Data File Standard for Flow Cytometry, version FCS 3.1

Terry Fox Laboratory, BC Cancer Agency, Vancouver, British Columbia, Canada.
Cytometry Part A (Impact Factor: 2.93). 01/2009; 77(1):97-100. DOI: 10.1002/cyto.a.20825
Source: PubMed


The flow cytometry data file standard provides the specifications needed to completely describe flow cytometry data sets within the confines of the file containing the experimental data. In 1984, the first Flow Cytometry Standard format for data files was adopted as FCS 1.0. This standard was modified in 1990 as FCS 2.0 and again in 1997 as FCS 3.0. We report here on the next generation flow cytometry standard data file format. FCS 3.1 is a minor revision based on suggested improvements from the community. The unchanged goal of the standard is to provide a uniform file format that allows files created by one type of acquisition hardware and software to be analyzed by any other type.The FCS 3.1 standard retains the basic FCS file structure and most features of previous versions of the standard. Changes included in FCS 3.1 address potential ambiguities in the previous versions and provide a more robust standard. The major changes include simplified support for international characters and improved support for storing compensation. The major additions are support for preferred display scale, a standardized way of capturing the sample volume, information about originality of the data file, and support for plate and well identification in high throughput, plate based experiments. Please see the normative version of the FCS 3.1 specification in Supporting Information for this manuscript (or at in the Current standards section) for a complete list of changes.

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    • "The latest version, FCS 3.1, was introduced in 2010 [59]. It retains the basic FCS file structure and most features of previous versions of the standard. "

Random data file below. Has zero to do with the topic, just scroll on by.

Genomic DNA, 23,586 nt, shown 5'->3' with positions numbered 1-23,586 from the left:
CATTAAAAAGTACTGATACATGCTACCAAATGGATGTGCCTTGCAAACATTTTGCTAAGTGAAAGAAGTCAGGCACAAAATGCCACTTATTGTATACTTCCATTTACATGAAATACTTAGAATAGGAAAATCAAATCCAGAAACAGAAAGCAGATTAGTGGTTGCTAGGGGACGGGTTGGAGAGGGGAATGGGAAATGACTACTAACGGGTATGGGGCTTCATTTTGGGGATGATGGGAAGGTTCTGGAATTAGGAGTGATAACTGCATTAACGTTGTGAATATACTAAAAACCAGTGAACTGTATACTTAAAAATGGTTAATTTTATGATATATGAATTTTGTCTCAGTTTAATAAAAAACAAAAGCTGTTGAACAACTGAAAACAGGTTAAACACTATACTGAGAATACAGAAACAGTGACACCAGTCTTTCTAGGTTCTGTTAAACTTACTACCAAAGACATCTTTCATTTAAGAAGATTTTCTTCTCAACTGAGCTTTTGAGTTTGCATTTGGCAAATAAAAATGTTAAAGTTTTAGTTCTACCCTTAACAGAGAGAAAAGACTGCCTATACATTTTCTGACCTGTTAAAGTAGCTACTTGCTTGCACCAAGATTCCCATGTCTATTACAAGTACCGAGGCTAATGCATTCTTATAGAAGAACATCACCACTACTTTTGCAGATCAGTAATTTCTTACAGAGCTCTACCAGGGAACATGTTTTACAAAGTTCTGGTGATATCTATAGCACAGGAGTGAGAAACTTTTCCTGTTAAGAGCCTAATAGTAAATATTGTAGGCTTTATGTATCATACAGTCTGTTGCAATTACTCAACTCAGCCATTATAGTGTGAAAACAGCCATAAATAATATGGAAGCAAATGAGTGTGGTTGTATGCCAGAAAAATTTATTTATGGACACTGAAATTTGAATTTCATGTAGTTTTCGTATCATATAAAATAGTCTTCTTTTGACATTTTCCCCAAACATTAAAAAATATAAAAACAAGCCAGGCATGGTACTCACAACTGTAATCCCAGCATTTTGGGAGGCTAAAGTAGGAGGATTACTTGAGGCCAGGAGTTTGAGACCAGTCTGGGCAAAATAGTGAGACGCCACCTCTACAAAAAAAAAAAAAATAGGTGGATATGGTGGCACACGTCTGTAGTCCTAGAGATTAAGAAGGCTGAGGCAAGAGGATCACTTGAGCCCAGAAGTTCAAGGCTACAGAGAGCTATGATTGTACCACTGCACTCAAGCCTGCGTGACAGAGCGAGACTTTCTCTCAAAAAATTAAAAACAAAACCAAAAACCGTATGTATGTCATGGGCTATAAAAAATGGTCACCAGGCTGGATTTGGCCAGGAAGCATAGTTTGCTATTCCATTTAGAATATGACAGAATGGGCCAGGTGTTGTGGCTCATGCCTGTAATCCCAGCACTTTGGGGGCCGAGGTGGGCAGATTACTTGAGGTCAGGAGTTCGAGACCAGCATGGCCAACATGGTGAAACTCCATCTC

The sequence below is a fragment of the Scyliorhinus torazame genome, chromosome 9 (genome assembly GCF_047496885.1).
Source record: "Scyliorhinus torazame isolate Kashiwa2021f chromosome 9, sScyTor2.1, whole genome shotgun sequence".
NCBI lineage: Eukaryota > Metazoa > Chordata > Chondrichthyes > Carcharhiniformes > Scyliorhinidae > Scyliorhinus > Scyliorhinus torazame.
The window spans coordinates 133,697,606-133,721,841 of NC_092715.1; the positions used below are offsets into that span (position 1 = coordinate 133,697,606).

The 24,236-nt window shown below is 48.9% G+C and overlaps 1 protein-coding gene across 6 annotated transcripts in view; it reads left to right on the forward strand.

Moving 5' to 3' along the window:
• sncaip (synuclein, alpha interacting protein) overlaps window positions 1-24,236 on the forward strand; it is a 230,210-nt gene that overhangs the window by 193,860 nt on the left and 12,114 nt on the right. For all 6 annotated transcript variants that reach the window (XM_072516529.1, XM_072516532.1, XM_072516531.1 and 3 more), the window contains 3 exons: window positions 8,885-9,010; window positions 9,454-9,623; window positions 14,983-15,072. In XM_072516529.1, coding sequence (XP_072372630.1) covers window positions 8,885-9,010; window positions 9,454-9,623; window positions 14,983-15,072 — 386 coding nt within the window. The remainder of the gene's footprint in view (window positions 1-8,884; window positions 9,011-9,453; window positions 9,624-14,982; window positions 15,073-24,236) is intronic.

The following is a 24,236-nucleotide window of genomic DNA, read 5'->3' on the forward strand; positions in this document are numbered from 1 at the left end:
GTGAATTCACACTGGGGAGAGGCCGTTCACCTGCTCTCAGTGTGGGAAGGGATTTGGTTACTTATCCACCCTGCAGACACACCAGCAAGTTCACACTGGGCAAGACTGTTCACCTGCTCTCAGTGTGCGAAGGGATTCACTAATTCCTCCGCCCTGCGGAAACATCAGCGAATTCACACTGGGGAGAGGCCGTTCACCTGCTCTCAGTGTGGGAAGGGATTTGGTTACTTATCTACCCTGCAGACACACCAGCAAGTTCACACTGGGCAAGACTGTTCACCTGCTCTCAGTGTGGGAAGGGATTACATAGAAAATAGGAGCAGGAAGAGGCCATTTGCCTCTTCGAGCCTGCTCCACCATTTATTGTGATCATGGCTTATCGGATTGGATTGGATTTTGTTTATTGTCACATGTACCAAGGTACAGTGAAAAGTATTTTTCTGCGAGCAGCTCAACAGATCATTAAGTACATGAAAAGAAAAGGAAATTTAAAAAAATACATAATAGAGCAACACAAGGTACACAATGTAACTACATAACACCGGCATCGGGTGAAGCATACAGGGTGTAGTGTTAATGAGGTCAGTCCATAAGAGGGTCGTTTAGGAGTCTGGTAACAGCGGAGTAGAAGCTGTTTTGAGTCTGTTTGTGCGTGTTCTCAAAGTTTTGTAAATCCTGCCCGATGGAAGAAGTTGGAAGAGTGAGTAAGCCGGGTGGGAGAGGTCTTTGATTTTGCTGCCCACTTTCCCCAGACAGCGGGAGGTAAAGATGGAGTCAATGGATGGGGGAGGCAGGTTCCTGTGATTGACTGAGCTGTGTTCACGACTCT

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    • "The flowPhyto package is compatible with conventional Flow Cytometry Standard (FCS) files (Spidlen et al., 2010), as well as those from the SeaFlow repository. SeaFlow data are stored in a custom binary file (EVT file) created every 3 min and consists of eight 16-bit integer channels (see Ribalet et al., 2010 for more details). "
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    Full-text · Article · Mar 2011 · Bioinformatics
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    • "These values are stored in the Flow Cytometry Standard (FCS) data file format developed by ISAC in 1984 and it is still the common representation of FCM data supported by all instruments and FCM data analysis tools [1]. FCS was recently extended to version 3.1 [2], correcting some ambiguities, improving support for international characters and storing compensation, and adding support for preferred display scale, sample volume, tracking originality of data files and plate and well identification. "
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    ABSTRACT: Flow cytometry is a widely used analytical technique for examining microscopic particles, such as cells. The Flow Cytometry Standard (FCS) was developed in 1984 for storing flow data and it is supported by all instrument and third party software vendors. However, FCS does not capture the full scope of flow cytometry (FCM)-related data and metadata, and data standards have recently been developed to address this shortcoming. The Data Standards Task Force (DSTF) of the International Society for the Advancement of Cytometry (ISAC) has developed several data standards to complement the raw data encoded in FCS files. Efforts started with the Minimum Information about a Flow Cytometry Experiment, a minimal data reporting standard of details necessary to include when publishing FCM experiments to facilitate third party understanding. MIFlowCyt is now being recommended to authors by publishers as part of manuscript submission, and manuscripts are being checked by reviewers and editors for compliance. Gating-ML was then introduced to capture gating descriptions - an essential part of FCM data analysis describing the selection of cell populations of interest. The Classification Results File Format was developed to accommodate results of the gating process, mostly within the context of automated clustering. Additionally, the Archival Cytometry Standard bundles data with all the other components describing experiments. Here, we introduce these recent standards and provide the very first example of how they can be used to report FCM data including analysis and results in a standardized, computationally exchangeable form. Reporting standards and open file formats are essential for scientific collaboration and independent validation. The recently developed FCM data standards are now being incorporated into third party software tools and data repositories, which will ultimately facilitate understanding and data reuse.
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